Medical News

The Surprising Animal Spreading One of Humanity’s Most Cursed Diseases

When Kathleen Walker-Meikle, a historian at the University of Basel, in Switzerland, ponders the Middle Ages, her mind tends to drift not to religious conquest or Viking raids, but to squirrels. Tawny-backed, white-bellied, tufted-eared red squirrels, to be exact. For hundreds of years, society’s elites stitched red-squirrel pelts into luxurious floor-length capes and made the animals pets, cradling them in their lap and commissioning gold collars festooned with pearls. Human lives were so intertwined with those of red squirrels that one of history’s most cursed diseases likely passed repeatedly between our species and theirs, according to new research that Walker-Meikle contributed to.

Uncomfortable questions about medieval squirrels first came up about a decade ago, after another group of researchers stumbled upon three populations of red squirrels—one in Scotland, two on different English islands—with odd-looking features: swollen lips, warty noses, skin on their ears that had grown thick and crusty. A search for microbial DNA in some of those squirrels’ tissues revealed that they had leprosy. “What’s it doing in red squirrels?” John Spencer, a microbiologist at Colorado State University, recalled thinking at the time. Scientists had long thought that leprosy affected only humans, until the 1970s, when they began to find the bacterium that causes it in armadillos too, Daniel Romero-Alvarez, an infectious-disease ecologist and epidemiologist at Universidad Internacional SEK, in Ecuador, told me. But that was in the Americas; in Europe, dogma held that leprosy had essentially vanished by about the 16th century. The most plausible explanation for the pathogen’s presence in modern squirrels, Spencer told me, was that strains of it had been percolating in the rodents unnoticed for hundreds of years.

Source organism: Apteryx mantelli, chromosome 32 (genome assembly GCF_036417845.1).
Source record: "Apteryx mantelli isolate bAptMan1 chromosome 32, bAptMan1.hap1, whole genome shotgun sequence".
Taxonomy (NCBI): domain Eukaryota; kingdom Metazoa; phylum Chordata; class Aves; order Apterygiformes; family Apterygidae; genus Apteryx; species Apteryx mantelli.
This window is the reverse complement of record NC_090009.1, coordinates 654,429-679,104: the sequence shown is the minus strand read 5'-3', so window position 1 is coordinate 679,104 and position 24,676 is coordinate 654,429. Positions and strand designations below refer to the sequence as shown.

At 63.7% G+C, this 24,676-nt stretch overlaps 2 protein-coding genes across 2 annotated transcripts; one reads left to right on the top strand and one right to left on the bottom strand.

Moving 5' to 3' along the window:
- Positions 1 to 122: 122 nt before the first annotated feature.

Bacterial genomes extracted from several of the infected British squirrels suggested that this was the case: Those sequences bore a strong resemblance to others previously pulled out of medieval human remains. The next step was proving that medieval squirrels carried the bacterium too, Verena Schünemann, a paleogeneticist at the University of Zurich, in Switzerland, and one of the new study’s authors, told me. If those microbes were also genetically similar to ones found in medieval people, they’d show that leprosy had probably regularly jumped between rodents and humans.

[Read: Tuberculosis got to South America through … seals?]

Schünemann teamed up with Sarah Inskip, an archaeologist at the University of Leicester, in the U.K., and set out to find an archaeological site in Britain with both human and squirrel remains. They zeroed in on the medieval city of Winchester, once famous for its fur-obsessed market patrons, as well as a large leprosarium. After analyzing dozens of samples from around Winchester, the team was able to extract just four leprosy genomes—three from humans, one from the tiny foot bone of a squirrel. But those turned out to be enough. All four samples dated to about the High Middle Ages—the oldest detection so far of leprosy in a nonhuman animal, Inskip told me. The genomes also all budded from the same branch of the leprosy family tree, sharing enough genetic similarities that they strongly indicated that medieval humans and squirrels were swapping the disease-causing bugs, Schünemann told me.